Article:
Friend of God

Luke 1:3-4

With this in mind, since I myself have carefully investigated everything from the beginning, I too decided to write an orderly account for you, most excellent Theophilus, so that you may know the certainty of the things you have been taught.

In the years following Jesus’ life, death and resurrection, there was no shortage of written accounts of His time on earth. But, it appears there was a lack of order to them…at least to the organized mind of Dr. Luke. He is acknowledged as the most likely writer of this book, as well as the book of Acts. (Philemon 24; Colossians 4:14 and 2 Timothy 4:11)

Luke had two reasons for writing down his investigation of the events surrounding Jesus. He saw confusion in the circulating accounts, and he hoped to clarify what happened from the start to the end. In doing this, he wanted to convince Theophilus it was all true.

Theophilus

Our children’s pastor, Jim Cumbie, told a joke about this fellow at PNWC a few weeks ago. It went like this.

This poor fellow… the hour after he was born, his father walked in to see him for the first time. He held him, pulled the cloth back from his face, and in a gasping voice declared: “This is the awfulest baby I’ve ever seen!” Hence, he was called by his nick name to this day. “Theawfullest”

Har har. Its as good a guess as any historian has given us, because we do not know who this guy is! Here are the best theories.

  • Theo-philus is literally translated friend of God in Greek. For this reason, some believe it is a generic description for any Christian. Note: Abraham was called “theophilus” in James 2:23 because his faith was credited as righteousness.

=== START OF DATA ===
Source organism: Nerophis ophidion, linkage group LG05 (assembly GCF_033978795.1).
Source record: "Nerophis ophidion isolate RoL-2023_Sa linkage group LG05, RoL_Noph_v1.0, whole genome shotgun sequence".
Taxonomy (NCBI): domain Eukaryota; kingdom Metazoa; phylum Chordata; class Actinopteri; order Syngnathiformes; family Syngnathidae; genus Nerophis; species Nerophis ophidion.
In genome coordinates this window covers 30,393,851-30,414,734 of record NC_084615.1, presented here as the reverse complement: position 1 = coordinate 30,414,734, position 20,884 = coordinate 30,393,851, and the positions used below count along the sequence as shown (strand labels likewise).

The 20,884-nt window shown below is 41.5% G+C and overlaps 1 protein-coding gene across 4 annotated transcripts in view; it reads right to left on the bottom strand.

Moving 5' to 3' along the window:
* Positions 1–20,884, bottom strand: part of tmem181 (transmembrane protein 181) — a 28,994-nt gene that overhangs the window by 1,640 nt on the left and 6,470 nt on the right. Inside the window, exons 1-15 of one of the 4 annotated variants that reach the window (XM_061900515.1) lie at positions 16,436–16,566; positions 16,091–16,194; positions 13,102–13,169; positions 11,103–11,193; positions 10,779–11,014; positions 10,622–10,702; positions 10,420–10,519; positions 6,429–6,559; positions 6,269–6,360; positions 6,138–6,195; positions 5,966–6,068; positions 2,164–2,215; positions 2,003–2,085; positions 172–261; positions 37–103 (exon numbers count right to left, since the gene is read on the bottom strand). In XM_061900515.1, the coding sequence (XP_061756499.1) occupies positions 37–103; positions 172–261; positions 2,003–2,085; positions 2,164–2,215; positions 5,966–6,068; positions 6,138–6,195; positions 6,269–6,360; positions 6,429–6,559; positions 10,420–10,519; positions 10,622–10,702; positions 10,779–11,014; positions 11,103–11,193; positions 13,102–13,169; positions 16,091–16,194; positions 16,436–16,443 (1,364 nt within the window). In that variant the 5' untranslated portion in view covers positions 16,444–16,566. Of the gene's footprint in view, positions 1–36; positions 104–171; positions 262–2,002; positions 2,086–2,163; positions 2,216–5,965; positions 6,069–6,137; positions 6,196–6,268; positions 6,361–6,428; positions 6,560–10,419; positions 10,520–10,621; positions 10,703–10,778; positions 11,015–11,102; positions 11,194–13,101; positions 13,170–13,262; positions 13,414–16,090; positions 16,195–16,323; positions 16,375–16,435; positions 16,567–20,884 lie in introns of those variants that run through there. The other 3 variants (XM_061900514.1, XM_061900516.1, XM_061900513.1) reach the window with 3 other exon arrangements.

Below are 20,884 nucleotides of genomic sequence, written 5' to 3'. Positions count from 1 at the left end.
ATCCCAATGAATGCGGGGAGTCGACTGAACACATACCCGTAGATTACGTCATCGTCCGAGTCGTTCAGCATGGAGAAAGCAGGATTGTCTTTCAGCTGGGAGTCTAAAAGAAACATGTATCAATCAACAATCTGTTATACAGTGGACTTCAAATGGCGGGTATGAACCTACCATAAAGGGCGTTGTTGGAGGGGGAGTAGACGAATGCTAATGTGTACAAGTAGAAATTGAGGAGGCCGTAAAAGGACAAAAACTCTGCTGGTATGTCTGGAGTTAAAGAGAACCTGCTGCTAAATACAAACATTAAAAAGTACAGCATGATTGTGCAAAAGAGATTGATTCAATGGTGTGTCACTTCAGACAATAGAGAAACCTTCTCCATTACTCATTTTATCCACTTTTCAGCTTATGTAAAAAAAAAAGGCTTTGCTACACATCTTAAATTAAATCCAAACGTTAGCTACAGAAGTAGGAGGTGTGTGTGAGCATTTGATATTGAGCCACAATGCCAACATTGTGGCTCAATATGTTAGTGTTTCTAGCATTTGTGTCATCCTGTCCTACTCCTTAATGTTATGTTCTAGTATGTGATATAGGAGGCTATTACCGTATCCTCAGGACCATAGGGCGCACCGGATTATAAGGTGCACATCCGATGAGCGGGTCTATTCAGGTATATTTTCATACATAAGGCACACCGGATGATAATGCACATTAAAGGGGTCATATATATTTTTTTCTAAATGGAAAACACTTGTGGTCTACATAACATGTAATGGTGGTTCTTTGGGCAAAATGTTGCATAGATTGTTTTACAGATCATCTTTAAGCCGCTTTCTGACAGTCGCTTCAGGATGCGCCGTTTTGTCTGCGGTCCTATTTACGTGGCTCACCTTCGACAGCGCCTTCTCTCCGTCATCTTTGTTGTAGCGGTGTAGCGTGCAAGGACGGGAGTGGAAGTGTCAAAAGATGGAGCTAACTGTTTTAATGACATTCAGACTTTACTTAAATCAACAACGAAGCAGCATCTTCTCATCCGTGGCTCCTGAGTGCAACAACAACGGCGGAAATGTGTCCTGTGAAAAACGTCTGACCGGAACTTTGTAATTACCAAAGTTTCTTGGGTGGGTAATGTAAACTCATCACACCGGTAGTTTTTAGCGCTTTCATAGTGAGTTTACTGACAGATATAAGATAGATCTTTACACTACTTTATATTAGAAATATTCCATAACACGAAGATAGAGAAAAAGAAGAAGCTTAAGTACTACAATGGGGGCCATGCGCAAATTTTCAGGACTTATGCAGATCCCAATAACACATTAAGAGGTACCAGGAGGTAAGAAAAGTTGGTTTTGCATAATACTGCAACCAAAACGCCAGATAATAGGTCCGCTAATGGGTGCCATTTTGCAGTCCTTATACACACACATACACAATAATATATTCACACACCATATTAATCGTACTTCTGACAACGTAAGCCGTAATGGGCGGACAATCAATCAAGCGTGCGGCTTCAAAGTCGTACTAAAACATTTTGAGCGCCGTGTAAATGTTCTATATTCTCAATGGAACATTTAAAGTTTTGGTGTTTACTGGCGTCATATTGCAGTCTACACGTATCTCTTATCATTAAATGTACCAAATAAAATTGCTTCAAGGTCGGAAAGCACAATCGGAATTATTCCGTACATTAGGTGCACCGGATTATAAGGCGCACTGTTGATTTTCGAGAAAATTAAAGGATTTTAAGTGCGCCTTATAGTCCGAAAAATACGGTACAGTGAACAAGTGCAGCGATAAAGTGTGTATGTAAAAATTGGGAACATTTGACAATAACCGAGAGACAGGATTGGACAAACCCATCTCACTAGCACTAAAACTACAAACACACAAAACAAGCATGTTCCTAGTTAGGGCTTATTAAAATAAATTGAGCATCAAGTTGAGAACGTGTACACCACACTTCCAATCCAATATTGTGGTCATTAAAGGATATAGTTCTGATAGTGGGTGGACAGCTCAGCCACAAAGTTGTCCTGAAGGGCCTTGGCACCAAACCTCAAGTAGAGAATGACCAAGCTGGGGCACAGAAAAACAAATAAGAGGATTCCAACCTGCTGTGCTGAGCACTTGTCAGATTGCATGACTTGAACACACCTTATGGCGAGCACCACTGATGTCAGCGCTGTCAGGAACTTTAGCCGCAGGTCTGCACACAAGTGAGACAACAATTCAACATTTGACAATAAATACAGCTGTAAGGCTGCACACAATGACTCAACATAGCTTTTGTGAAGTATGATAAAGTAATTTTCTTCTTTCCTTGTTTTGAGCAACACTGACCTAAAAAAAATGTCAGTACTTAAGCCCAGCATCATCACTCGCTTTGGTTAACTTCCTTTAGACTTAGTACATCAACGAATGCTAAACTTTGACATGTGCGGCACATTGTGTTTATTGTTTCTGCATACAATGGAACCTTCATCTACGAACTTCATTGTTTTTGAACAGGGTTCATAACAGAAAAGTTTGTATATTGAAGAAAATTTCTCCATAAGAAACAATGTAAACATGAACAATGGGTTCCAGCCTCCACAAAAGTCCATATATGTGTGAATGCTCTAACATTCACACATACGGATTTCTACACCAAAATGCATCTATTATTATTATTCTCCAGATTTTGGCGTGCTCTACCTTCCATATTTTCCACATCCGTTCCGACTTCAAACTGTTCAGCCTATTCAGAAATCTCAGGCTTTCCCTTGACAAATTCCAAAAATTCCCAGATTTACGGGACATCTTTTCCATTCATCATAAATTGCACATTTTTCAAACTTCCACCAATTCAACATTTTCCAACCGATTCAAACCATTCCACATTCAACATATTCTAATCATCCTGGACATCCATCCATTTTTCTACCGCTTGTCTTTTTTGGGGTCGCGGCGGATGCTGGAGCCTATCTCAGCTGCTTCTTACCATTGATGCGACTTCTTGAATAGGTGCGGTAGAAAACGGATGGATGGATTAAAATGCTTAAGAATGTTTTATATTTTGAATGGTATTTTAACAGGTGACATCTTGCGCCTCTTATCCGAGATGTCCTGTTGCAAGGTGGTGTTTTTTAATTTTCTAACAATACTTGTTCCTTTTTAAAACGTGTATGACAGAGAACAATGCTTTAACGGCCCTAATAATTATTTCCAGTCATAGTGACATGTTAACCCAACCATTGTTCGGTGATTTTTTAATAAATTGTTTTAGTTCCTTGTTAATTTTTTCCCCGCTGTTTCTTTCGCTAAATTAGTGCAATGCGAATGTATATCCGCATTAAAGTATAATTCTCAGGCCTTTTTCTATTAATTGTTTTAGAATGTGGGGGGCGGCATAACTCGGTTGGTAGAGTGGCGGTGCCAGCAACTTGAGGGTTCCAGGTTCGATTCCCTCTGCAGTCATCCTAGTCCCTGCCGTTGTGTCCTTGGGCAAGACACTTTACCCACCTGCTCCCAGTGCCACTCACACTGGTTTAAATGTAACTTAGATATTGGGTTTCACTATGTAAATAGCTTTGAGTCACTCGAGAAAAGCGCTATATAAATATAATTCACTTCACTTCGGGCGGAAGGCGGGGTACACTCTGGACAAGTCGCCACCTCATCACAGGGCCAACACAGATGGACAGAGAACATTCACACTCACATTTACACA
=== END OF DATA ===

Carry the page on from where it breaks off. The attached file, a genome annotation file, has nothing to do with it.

• Theophilus is titled with the words “most excellent;” which would be written as a title, like this: Most Excellent Theophilus…similar to Your Royal Highness King Henry. Hence, some believe Theophilus was a titled Roman Official.
  • My favorite theory is that Theophilus was a Jewish Sadducee and High Priest. Perhaps he was even the Theophilus ben Ananus mentioned as the High Priest from 37-41 by Josephus. This would make him the  brother-in-law of Ciaphus, the High Priest who sentenced Jesus. The reason I like this theory is it fits with the choice of detail Luke writes. Luke relates the stories concerning the temple, priestly activities and Sadducean beliefs, perhaps in his attempt to convince Theophilus of the truth of Jesus’ arguments to cease Sadducean persecution of Christians?

 Know for Certain

I’ve been reading Luke on repeat for a year. Partly, because I enjoy his “egalitarian” choice of stories. He rotates tales between men with Jesus and women with Jesus. And partly because of his stated reason for writing: so that I may know the certainty of the things I’ve been taught.

There comes a point in every Christian’s life, especially those raised in a Christian family, when you wonder if it’s all true? Of course, I’ve had those doubts. For me, the answer to doubting is to immerse myself in the historicity of Jesus. I thank Luke for giving that to us all.

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